Parsing RPMs in Java

RPMThe core idea of Package Drone is to extract meta data from files and generated some sort of repository index. And although Package Drone’s main focus is on OSGi, we did want to implement a YUM repository adapter and for this we needed to extract metadata from RPM files.

Package Drone itself is written in Java. So I wanted some sort of Java approach. Of course it would be possible to run the rpm command in the background, parse the output somehow and gather the meta data information from that. Or make a JNI wrapper to librpm and extract the information with a native library call. However this is not only prone to error, but also a nightmare when it comes to porting.

So I really was looking for a plain Java solution, which also was compatible with the license of Eclipse (EPL). I came across jRPM and redline.

jRPM was last updated around 2005, still has an Apache 1.1 license and simply stuck in the past. redline is more up to date and sounded promising at first, but then the library is really more like a jar file with some “main” entry points and an ant task. There is no clear API for programmatically reading the RPM files. And the legal aspect was a little bit troublesome to me. 28 contributors according to GitHub, no CLA, an “MIT license” from a company simple named “FreeCompany” and the Google Tracking code backed right into the Maven POM file. So, I had to do it myself 😉

A fresh start

So not to fall into the same pitfalls, I did start to write a parsing library first, instead of directly writing the Package Drone extractor module. This way there is now a clean library which can parse RPM files. It also is an OSGi bundle, which was necessary for Package Drone, but does not make use of any OSGi functionality. So it still can be used as a simple JAR file. Licensed under the EPL, as requirement for Eclipse projects anyway and the Eclipse CLA and IP process to take care of the legal aspects. And if you are an Eclipse project, you even don’t need a CQ to use it.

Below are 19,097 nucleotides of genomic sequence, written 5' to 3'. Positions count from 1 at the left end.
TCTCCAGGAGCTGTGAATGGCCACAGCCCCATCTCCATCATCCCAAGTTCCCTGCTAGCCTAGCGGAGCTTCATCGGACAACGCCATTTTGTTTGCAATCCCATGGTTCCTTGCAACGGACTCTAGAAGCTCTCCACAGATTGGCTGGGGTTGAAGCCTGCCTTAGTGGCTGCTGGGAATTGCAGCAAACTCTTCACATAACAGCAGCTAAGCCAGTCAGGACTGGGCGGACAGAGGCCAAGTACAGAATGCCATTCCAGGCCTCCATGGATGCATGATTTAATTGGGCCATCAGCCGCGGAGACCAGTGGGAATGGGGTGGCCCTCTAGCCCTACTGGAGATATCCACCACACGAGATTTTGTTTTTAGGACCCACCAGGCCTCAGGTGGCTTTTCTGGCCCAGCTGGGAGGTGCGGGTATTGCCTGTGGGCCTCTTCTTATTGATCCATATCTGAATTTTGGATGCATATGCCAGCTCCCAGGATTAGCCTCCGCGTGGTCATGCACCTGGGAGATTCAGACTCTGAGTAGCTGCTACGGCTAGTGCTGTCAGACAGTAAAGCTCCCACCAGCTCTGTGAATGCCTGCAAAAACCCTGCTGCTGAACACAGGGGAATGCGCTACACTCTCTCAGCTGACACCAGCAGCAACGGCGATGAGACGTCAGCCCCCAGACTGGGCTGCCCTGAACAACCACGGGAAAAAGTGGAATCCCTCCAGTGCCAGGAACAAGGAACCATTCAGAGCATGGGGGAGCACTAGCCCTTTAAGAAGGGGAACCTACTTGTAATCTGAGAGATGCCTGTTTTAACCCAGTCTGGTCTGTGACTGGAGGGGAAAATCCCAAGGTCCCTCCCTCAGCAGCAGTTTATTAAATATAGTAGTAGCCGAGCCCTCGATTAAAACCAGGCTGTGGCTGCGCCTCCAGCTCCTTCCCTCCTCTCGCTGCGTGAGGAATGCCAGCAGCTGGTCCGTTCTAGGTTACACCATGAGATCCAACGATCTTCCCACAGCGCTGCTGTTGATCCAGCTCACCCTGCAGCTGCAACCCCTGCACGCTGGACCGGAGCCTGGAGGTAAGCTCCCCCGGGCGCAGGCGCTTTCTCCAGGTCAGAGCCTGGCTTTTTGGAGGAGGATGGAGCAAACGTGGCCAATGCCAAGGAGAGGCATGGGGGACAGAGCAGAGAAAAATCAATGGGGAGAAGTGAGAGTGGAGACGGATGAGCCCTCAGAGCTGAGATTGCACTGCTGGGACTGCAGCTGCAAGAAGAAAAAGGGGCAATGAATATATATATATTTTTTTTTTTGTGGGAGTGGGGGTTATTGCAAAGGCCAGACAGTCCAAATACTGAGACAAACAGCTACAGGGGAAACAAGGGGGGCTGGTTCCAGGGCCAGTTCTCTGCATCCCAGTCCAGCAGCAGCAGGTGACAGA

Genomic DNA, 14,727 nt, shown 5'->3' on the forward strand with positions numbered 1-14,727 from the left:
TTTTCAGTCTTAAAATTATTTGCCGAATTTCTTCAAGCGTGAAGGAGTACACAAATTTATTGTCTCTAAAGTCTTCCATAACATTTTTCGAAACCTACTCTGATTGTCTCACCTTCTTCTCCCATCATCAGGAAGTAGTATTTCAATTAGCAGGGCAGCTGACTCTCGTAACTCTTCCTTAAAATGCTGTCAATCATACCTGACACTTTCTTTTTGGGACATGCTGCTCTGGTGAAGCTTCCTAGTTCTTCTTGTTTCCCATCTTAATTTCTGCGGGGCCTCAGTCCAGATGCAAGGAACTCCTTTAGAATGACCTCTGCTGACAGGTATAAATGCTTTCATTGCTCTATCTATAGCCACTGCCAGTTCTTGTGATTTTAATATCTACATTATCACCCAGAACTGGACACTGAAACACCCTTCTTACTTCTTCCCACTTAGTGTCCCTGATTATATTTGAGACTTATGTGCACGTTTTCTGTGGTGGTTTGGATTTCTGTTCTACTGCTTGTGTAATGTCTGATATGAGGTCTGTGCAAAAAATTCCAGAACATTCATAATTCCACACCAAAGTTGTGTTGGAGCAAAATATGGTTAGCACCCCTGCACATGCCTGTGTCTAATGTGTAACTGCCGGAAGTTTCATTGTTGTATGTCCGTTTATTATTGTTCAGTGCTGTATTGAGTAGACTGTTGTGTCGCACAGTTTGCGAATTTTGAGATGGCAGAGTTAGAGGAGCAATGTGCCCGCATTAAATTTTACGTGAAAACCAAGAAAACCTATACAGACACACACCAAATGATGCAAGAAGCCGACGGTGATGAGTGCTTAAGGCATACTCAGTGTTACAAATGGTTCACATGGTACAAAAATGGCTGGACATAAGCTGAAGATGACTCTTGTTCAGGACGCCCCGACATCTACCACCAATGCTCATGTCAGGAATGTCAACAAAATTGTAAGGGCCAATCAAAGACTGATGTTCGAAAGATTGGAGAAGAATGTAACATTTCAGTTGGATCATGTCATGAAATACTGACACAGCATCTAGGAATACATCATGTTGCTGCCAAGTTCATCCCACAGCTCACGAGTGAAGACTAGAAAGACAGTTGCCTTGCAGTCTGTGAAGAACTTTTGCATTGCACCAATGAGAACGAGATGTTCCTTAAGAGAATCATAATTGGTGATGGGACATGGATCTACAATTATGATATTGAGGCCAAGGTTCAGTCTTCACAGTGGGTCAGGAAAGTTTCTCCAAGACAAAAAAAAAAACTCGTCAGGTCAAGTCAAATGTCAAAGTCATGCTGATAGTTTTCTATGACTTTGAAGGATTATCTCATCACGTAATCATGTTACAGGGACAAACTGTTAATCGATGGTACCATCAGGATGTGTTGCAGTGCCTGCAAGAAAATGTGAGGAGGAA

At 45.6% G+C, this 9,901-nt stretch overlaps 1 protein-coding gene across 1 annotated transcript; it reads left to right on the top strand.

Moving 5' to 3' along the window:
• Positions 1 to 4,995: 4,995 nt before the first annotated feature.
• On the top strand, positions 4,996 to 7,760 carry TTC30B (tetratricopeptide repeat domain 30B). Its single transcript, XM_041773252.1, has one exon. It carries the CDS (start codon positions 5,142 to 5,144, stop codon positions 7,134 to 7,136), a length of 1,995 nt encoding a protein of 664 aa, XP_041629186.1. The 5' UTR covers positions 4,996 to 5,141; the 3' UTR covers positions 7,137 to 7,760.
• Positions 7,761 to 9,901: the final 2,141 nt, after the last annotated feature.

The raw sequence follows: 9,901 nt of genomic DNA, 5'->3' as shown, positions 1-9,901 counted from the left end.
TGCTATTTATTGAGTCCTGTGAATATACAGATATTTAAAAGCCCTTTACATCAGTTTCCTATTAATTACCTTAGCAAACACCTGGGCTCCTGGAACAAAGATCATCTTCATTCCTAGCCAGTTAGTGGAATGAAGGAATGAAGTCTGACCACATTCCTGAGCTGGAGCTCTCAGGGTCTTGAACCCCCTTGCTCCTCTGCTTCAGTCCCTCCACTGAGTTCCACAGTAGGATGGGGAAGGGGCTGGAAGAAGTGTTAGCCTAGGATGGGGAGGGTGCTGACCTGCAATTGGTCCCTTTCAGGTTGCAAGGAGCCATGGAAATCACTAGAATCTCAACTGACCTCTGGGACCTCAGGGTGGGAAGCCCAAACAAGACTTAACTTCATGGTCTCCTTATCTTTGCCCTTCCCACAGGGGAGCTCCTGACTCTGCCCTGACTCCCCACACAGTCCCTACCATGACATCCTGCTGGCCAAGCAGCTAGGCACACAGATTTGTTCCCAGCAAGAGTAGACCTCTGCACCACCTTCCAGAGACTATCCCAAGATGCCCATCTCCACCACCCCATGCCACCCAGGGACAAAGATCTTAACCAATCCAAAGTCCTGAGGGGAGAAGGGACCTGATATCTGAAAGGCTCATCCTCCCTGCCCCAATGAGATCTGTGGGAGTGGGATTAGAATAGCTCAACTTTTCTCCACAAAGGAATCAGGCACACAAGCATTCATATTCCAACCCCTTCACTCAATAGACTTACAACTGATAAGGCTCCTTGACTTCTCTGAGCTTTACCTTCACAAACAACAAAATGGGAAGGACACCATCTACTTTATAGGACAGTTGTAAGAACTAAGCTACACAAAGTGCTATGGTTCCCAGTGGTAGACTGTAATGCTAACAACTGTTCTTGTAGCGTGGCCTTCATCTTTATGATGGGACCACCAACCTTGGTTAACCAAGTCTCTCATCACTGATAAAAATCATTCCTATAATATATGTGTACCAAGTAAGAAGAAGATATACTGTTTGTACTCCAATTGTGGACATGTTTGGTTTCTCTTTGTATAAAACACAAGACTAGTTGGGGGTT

What’s the catch?

I did implement what I needed. And that was reading RPM metadata and building a YUM repository index. So writing RPM files or reading/writing signatures is not possible at the moment. However there are plans to sign YUM repositories and RPM files as well. So this limitation is only a matter of time. Also are there some fields which are not mapped to enums. RPM used numeric IDs internally, many are mapped, but not all. You can still access those, but by number not by enum in that case.

Also is this library currently not on maven central. But again, I am also working an a “deploy to Maven Central” feature in Package Drone, which will clear that blocker.

So where are we now?

So the code is right here on GitHub. In a few weeks we will have a binary download, but right now the Eclipse IP process has to clear the way first.

Looking at the source code of the test case you can see how this library works. Instead of working on a plain File, it can work on an InputStream, which can be important if your RPM file comes from a remote location.

The following example shows how to extract metadata and content from an RPM file.

try(RpmInputStream in = new RpmInputStream(new FileInputStream("file.rpm"))) {
String name = (String)in.getPayloadHeader ().getTag (RpmTag.NAME);

CpioArchiveInputStream cpio = in.getCpioStream ();
CpioArchiveEntry entry;
while ((entry = cpio.getNextCPIOEntry ()) != null) {
process ( entry );

There is also the older JavaDoc, which has to be updated to reflect the change to org.eclipse.packagedrone.

What’s next?

Of course a binary release at Eclipse, an updated JavaDoc and publishing the binaries to Maven Central. Beside extending the library to be able to sign and write RPM files.

If you like to help or need some help using it, just let me know!

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